Bankruptcy Cautions: What They Mean For Your Home In Saskatchewan

2015-02-04   minute read

Ian Schofield


An exempt asset is  defined under the laws of each province. Exempt assets are retained by the owner in the event of a bankruptcy and not accessible by that individual’s creditors. In Saskatchewan, $50,000 of equity (formerly $32,000 prior to May 28, 2012) in your home is exempt. That exemption applies to each person who owns the home. For the exemption to apply, the home has to be an “active residence.”

For example, if a husband and wife jointly own a home worth $250,000 with a mortgage of $100,000, there is a total of $150,000 of equity in the home. Both the husband and the wife would be entitled to $75,000, or half, of that equity. Of that $75,000, $50,000 is exempt, while the remaining $25,000 is not exempt. 


Generally speaking, neither creditors nor a Trustee in Bankruptcy can force a sale of a home, but the claims of creditors or a Trustee in Bankruptcy can attach to non-exempt equity if the home is sold.

What happens when there is a bankruptcy?

To continue with the example above, let’s assume the wife filed bankruptcy but the husband does not and the couple continues to live in the home. At the date of the wife’s bankruptcy there is $25,000 of non-exempt equity that becomes the property of the Trustee in the Bankruptcy. Because the Trustee cannot force a sale of the home, the Trustee will register what is called a “Bankruptcy Caution” against the title of the home to register its interest in the property.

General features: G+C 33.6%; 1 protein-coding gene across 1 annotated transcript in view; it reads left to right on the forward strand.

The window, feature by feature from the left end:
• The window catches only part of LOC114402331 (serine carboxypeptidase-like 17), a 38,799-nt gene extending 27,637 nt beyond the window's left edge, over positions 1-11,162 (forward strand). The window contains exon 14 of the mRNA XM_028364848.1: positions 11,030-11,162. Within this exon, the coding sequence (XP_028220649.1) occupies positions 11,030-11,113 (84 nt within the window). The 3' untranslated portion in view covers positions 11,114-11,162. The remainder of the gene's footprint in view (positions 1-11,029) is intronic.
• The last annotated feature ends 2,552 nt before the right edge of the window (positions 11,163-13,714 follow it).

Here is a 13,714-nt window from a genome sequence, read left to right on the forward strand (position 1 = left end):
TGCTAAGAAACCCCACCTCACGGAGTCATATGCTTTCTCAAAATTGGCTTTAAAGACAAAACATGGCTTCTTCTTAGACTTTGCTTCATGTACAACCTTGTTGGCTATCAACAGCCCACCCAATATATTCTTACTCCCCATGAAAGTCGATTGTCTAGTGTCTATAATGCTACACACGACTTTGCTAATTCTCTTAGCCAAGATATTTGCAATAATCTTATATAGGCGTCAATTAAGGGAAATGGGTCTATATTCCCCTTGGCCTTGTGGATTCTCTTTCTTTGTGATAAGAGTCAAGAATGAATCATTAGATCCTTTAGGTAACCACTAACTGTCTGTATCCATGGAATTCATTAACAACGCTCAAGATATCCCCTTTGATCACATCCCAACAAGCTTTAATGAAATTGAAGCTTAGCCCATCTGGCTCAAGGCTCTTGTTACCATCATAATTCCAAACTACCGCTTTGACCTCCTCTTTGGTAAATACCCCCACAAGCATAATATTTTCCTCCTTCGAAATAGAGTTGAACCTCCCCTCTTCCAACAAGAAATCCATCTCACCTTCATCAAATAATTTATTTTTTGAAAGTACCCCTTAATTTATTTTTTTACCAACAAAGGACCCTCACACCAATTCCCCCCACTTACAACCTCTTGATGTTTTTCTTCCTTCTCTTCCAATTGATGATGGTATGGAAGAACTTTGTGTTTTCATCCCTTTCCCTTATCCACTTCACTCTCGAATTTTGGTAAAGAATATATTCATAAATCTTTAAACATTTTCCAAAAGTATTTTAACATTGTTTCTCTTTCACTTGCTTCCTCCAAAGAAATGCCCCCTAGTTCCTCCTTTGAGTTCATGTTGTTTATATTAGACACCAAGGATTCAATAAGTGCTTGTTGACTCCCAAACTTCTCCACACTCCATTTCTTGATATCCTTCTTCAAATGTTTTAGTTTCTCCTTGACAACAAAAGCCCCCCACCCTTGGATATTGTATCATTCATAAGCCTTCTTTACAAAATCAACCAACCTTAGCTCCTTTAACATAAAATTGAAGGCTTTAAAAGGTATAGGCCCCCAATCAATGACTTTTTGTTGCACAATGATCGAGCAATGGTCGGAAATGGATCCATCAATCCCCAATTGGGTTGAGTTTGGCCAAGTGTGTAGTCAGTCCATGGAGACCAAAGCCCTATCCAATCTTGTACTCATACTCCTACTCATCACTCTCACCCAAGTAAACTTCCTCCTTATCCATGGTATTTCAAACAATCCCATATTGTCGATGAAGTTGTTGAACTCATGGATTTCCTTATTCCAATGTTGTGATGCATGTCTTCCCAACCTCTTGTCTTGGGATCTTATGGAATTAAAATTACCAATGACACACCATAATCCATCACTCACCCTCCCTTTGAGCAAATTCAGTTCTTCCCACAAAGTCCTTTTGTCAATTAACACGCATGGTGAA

This means that if the home is ever sold, the Trustee will be entitled to the $25,000 of non-exempt equity that was available at the date of the bankruptcy.

What should I do if I have non-exempt equity in my home and I file bankruptcy?

You should expect that the Trustee will register a bankruptcy caution on your home for the non-exempt amount – the $25,000 in the above example. This bankruptcy caution will remain on the title until the Trustee is discharged (released) from its appointment – it is not affected by your discharge (release) from bankruptcy.

You should consider obtaining legal advice as appropriate prior to your discharge from bankruptcy in respect to the Trustee’s rights to any non-exempt equity.

Basically, once a bankruptcy caution is registered, you have two choices: either you make an arrangement to pay some amount of money to the Trustee to remove the caution or you can expect that the non-exempt equity will be paid to the Trustee when the home is eventually sold. A Trustee will usually settle for less than the full amount of the non-exempt equity ($25,000 in the above example) because they do not wish to leave the file open for years.

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